Prostate cancer is the leading cancer among American men. Now a pilot study suggests that flaxseed, in conjunction with a low-fat diet, may have a protective effect against the disease. The report, from researchers at Duke University Medical Center, appears in the July issue of the journal Urology.

Twenty-five men with prostate cancer who were awaiting surgery ate a low-fat diet and consumed three tablespoons (about 30 grams) of finely-ground flaxseed a day. The researchers took blood tests at the outset of the study to measure the subjects' prostate-specific antigen (PSA), testosterone and cholesterol levels. The men then followed the diet for an average of 34 days before undergoing surgery, at which point they were tested again and compared to an historic cancer case roughly matched in age, race and progression of the disease.

The scientists found that both the testosterone and cholesterol levels of the men decreased over the course of the study. And, although PSA levels in the general sample population did not decrease, when the men were classified according to the severity of their cancers, those with early-stage prostate cancer did show a decrease in PSA levels as well.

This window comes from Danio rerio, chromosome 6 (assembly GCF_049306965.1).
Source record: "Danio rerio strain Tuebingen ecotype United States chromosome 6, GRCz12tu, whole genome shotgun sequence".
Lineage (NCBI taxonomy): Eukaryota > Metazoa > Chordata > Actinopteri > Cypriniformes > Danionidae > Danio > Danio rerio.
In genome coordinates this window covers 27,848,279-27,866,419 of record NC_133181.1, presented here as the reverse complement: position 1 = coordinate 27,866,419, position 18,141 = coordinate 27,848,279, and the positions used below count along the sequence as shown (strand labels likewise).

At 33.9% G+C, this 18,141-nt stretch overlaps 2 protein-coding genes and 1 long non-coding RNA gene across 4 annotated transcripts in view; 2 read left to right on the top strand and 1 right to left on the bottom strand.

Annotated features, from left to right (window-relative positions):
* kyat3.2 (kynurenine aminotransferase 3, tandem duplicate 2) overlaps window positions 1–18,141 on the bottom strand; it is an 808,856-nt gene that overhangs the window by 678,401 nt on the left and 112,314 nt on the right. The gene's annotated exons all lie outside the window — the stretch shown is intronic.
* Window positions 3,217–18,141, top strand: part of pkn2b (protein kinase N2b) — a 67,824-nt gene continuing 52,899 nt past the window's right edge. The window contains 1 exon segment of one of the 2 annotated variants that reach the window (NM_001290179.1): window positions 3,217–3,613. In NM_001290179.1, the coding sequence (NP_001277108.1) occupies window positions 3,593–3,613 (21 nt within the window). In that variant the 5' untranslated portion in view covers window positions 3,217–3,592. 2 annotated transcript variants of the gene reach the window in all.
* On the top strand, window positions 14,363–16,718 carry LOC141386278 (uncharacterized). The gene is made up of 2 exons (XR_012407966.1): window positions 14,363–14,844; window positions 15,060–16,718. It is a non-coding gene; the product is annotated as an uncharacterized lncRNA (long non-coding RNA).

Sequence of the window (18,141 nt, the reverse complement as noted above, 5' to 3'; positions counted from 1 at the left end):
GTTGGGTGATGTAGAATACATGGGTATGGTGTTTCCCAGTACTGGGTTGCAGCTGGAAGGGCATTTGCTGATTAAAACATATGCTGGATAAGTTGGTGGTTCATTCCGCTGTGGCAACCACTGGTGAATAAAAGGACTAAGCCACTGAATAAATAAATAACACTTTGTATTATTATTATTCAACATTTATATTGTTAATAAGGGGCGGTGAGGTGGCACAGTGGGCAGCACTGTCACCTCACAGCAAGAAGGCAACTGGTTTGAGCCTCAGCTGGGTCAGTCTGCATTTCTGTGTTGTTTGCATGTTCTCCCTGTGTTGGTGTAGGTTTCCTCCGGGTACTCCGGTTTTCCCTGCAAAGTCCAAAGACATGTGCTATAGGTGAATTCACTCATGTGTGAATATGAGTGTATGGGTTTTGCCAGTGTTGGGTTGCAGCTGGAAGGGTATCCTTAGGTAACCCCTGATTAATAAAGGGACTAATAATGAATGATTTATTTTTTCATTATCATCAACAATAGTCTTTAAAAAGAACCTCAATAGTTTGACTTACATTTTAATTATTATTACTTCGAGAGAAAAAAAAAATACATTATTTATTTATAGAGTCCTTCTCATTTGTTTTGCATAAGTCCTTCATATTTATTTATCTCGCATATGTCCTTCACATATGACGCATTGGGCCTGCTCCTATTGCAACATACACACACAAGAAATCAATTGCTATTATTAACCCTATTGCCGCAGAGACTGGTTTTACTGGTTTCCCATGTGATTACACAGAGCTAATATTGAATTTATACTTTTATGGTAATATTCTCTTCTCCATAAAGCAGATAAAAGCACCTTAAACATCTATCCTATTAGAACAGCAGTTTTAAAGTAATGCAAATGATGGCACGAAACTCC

"It's not surprising that a diet therapy that was only taken for an average of 34 days had little effect on men with aggressive disease," lead author Wendy Demark-Wahnefried says. "But what we did see was that for the men on the diet, their tumor cells did not divide as quickly and there was a greater rate of apoptosis (tumor cell death) in this group."

The authors caution that the study's data "must be interpreted with caution" because it is impossible to determine if the benefits seen in this small, short trial were due to the flaxseed, the low-fat diet or a combination of the two. Randomized controlled trials are needed, they say, to reduce bias and error, as well as investigate the flaxseed and diet elements independently.